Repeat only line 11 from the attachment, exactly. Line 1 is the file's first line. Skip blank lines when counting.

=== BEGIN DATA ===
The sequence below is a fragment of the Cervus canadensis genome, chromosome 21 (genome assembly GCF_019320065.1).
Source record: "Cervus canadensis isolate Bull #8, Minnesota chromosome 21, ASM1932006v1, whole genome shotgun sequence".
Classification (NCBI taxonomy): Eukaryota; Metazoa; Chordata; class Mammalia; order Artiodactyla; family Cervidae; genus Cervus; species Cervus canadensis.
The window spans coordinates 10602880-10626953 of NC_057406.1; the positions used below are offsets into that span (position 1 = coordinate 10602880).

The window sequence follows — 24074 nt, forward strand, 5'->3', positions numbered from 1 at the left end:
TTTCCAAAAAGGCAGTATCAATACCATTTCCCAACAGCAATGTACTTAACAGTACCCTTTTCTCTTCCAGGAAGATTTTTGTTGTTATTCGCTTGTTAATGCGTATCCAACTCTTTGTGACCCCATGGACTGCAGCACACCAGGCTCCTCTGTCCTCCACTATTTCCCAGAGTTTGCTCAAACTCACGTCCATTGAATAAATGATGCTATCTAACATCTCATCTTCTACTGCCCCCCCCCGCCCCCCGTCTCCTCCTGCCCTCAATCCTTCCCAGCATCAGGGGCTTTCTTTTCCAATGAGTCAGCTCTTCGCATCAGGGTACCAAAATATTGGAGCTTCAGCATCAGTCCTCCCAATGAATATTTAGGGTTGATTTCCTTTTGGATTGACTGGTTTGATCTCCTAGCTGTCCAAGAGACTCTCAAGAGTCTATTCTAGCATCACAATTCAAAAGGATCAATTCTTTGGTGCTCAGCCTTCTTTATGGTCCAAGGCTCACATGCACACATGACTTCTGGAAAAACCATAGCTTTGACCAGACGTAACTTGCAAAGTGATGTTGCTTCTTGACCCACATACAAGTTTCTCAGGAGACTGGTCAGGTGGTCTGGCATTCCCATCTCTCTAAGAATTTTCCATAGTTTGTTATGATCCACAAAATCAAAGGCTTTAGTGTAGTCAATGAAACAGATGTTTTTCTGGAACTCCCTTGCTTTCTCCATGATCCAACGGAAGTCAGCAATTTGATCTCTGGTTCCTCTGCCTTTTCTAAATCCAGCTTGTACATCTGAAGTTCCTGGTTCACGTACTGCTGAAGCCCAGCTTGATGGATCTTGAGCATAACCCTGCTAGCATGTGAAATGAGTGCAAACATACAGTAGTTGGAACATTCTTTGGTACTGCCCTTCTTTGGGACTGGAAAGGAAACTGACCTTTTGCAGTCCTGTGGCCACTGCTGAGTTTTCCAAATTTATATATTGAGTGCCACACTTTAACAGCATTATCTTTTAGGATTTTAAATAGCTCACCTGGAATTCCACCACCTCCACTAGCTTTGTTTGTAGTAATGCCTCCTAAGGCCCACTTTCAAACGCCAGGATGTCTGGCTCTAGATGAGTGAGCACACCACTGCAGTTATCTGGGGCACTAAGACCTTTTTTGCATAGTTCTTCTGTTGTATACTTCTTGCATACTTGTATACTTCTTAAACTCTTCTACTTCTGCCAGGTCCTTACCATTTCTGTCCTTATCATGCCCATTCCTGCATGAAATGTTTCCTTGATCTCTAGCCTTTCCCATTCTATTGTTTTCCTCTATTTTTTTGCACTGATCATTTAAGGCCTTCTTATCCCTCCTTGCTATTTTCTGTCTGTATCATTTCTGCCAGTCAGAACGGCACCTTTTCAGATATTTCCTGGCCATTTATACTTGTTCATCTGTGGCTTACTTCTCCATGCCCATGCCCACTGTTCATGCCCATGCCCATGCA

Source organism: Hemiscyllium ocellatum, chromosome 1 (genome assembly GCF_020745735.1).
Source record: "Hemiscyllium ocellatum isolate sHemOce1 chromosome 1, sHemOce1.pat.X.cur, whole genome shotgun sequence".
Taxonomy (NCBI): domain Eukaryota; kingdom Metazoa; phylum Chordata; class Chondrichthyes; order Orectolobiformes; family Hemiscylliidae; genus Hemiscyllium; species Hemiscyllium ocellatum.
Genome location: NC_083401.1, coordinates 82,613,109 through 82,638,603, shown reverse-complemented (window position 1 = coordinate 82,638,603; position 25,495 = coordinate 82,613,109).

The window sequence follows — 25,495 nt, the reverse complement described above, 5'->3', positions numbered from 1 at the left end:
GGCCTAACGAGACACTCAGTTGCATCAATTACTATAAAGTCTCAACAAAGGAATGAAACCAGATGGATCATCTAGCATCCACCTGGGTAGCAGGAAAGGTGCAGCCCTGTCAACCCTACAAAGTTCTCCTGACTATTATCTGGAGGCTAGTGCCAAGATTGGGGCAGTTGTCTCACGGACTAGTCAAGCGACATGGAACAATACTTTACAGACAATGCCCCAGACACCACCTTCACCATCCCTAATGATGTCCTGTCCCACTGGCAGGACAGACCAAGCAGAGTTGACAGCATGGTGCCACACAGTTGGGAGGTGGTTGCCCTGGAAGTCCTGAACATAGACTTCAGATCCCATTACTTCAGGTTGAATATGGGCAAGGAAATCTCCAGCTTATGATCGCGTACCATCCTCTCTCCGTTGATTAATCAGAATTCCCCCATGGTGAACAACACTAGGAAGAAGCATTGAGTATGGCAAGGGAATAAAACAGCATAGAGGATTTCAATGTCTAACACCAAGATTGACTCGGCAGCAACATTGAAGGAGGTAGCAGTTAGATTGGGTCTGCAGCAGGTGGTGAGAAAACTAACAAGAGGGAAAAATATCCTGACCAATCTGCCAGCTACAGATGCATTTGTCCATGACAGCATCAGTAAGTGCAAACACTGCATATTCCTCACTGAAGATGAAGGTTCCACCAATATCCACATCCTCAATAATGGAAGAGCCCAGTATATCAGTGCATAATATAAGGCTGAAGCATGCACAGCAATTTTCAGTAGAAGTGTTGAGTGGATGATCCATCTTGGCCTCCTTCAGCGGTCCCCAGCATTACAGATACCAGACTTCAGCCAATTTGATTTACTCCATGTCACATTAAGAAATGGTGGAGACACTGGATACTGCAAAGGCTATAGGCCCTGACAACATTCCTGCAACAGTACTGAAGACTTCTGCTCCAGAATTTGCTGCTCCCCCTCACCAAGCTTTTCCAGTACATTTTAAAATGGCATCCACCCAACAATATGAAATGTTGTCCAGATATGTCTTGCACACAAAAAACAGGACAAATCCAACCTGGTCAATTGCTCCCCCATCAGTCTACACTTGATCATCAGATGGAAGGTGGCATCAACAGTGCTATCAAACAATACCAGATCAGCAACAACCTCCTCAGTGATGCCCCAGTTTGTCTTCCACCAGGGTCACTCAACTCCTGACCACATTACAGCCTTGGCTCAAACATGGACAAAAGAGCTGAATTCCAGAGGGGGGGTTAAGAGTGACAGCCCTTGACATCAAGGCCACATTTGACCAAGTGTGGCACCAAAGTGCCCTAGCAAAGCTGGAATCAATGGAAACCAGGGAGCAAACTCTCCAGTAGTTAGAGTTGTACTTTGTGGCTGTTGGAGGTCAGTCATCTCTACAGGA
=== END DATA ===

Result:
The window sequence follows — 25,495 nt, the reverse complement described above, 5'->3', positions numbered from 1 at the left end: